Facebook's (NASDAQ:FB) popular Instagram service has been slowly adding various e-commerce features over the past couple of years. The subsidiary started integrating third-party e-commerce platforms back in 2017, added shopping to the popular Stories format that has been spreading across social media like wildfire, and is reportedly working on a stand-alone "IG Shopping" app.

"The format is so visually appealing and people are telling stories with pictures so we see both anecdotally and in the data that [Instagram] is a great place for people to become aware of a product in the first place," COO Sheryl Sandberg said last summer. "And we see a lot of small businesses really able to do things on the platform."

Making it easier to check out

In perhaps its most meaningful e-commerce move yet, Instagram today announced that it was introducing a checkout feature that allows users to immediately and securely purchase a product that they see on the service. Previously, shopping links directed users to the merchant's site to complete purchases, creating extra friction in the process. Instagram will store payment credentials, and will only share necessary transaction data like shipping address and contact information with merchants.

Instagram had previously introduced product tags in the Feed, allowing accounts to identify specific items that may be for sale. Instagram says that 130 million Instagrammers tap these product tags every month, a key signal that expresses interest in making a purchase.

Initially, the checkout feature is only available to a couple dozen partner brands participating in a limited closed beta trial in the U.S. But once the capability is inevitably expanded, Instagram says that businesses will be able to integrate checkout directly or continue to partner with aforementioned third-party e-commerce platforms to facilitate transactions.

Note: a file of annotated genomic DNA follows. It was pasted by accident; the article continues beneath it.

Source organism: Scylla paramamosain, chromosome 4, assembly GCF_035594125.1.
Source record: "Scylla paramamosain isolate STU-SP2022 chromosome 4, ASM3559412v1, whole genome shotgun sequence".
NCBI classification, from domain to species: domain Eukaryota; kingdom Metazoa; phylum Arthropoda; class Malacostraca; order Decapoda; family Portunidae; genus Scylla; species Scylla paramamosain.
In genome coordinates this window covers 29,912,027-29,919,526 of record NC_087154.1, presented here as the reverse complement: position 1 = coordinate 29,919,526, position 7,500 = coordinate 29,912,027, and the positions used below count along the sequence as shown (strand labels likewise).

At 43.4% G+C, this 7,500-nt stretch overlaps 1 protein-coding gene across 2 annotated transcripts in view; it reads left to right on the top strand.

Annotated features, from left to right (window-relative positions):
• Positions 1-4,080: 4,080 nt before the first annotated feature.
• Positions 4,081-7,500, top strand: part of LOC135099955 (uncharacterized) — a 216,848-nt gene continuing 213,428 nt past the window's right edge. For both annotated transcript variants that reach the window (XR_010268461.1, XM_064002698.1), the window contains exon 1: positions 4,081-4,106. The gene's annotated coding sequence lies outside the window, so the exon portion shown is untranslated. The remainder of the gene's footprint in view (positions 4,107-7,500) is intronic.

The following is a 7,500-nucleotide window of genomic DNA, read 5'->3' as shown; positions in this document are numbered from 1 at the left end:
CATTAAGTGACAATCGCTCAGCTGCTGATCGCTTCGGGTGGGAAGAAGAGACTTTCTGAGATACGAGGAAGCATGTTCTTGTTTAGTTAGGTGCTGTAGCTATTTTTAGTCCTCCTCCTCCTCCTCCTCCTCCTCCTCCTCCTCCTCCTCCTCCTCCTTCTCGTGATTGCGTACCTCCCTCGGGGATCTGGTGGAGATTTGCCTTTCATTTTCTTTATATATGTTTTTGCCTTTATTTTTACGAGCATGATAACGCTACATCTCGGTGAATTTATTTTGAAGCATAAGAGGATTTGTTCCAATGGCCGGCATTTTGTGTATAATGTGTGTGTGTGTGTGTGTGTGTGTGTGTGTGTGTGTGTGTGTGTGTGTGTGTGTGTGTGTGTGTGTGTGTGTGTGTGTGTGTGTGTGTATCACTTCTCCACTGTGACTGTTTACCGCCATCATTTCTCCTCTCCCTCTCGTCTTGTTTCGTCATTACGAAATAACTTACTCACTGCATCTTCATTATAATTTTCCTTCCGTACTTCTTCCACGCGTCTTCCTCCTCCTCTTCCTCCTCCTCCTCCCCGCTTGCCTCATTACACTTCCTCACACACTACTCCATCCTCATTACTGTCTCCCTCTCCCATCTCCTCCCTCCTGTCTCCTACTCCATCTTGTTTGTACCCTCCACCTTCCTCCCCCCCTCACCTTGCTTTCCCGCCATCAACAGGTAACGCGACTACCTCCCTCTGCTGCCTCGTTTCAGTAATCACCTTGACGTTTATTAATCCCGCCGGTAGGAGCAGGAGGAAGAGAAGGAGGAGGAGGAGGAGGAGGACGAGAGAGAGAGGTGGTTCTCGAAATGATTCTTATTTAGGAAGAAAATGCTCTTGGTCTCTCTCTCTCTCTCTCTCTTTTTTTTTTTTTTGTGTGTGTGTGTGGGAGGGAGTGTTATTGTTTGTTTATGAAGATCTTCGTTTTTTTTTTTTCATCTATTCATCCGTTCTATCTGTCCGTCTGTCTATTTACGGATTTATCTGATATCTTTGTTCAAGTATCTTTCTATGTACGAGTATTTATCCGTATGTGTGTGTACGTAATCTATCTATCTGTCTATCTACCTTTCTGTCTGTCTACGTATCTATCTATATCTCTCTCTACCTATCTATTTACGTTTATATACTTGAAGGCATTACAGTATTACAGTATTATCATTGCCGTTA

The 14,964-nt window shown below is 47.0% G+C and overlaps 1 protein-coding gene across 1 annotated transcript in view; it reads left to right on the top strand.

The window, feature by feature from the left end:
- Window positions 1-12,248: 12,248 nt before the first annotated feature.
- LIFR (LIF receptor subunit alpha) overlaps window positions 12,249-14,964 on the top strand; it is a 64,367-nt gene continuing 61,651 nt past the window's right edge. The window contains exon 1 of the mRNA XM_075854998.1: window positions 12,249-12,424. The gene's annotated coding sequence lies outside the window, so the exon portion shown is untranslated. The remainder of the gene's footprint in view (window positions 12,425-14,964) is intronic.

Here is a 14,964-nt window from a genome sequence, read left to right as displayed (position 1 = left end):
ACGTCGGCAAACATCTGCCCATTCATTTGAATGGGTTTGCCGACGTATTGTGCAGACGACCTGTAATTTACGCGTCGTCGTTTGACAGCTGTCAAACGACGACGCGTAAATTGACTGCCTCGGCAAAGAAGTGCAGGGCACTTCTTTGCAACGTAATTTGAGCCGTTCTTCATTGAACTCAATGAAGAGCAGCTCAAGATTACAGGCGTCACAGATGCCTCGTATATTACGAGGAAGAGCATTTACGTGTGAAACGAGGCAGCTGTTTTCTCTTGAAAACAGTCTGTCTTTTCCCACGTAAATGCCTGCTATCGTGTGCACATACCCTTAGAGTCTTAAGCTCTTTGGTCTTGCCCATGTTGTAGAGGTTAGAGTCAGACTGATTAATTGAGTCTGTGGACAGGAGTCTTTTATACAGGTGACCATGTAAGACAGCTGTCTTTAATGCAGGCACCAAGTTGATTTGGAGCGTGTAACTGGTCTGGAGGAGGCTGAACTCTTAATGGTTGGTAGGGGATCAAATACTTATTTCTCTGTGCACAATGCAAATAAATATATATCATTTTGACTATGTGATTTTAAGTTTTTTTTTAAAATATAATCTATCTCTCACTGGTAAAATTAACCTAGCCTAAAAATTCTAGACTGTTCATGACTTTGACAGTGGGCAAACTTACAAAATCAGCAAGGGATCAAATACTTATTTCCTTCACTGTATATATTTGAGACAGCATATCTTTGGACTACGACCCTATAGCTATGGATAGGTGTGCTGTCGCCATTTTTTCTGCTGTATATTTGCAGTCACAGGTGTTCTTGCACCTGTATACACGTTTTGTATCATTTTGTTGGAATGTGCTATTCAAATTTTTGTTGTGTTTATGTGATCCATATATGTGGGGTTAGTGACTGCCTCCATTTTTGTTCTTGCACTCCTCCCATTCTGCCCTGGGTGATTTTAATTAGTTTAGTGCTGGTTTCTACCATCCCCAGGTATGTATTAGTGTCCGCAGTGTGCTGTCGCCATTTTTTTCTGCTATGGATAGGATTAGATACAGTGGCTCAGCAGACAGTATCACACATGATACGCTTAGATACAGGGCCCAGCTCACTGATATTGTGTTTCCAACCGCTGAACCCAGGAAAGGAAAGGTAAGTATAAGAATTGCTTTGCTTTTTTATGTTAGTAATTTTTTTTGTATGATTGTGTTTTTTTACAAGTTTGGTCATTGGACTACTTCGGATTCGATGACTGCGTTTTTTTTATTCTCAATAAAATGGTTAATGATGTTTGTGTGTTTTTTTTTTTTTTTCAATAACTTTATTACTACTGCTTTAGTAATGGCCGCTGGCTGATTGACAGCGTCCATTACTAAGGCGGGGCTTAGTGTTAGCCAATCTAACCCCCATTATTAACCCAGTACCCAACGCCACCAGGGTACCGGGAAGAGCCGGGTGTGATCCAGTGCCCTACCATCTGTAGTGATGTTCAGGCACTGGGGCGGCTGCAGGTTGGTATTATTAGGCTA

Taking a cut

Of course, as Instagram starts to take a more prominent role in the transactions, it justifies taking a cut of the action.

"We will introduce a selling fee to help to fund programs and products that help make checkout possible, as well as offset transaction-related expenses," an Instagram spokesperson told TechCrunch. When pressed, the spokeperson declined to elaborate on how much the fee would be. It's worth noting that in CEO Mark Zuckerberg's lengthy post earlier this month outlining Facebook's "privacy-focused" future, he specifically pointed to commerce and payments as important ways the platform can connect businesses and users.

Additionally, Facebook could potentially use all of the e-commerce tools it is developing to eventually turn Marketplace into an e-commerce platform. Currently, the Marketplace section of its core platform is little more than a classifieds section -- comparable to Craigslist -- where users post items for sale and Facebook plays no role in the actual transaction. Marketplace is presently monetized with ads. The use cases are different, as Marketplace is mostly for finding secondhand items locally, but there is an opportunity to build out Marketplace's functionality as well.

Slowly but surely, Instagram is becoming a legitimate e-commerce platform.

This article originally appeared in the Motley Fool.

Randi Zuckerberg, a former director of market development and spokeswoman for Facebook and sister to its CEO, Mark Zuckerberg, is a member of The Motley Fool's board of directors. Evan Niu, CFA owns shares of Facebook. The Motley Fool owns shares of and recommends Facebook. The Motley Fool has a disclosure policy.

Instagram This photo illustration shows apps for Facebook, Instagram, Twitter and other social networks on a smartphone in New Delhi, March 22, 2018. Photo: CHANDAN KHANNA/AFP/Getty Images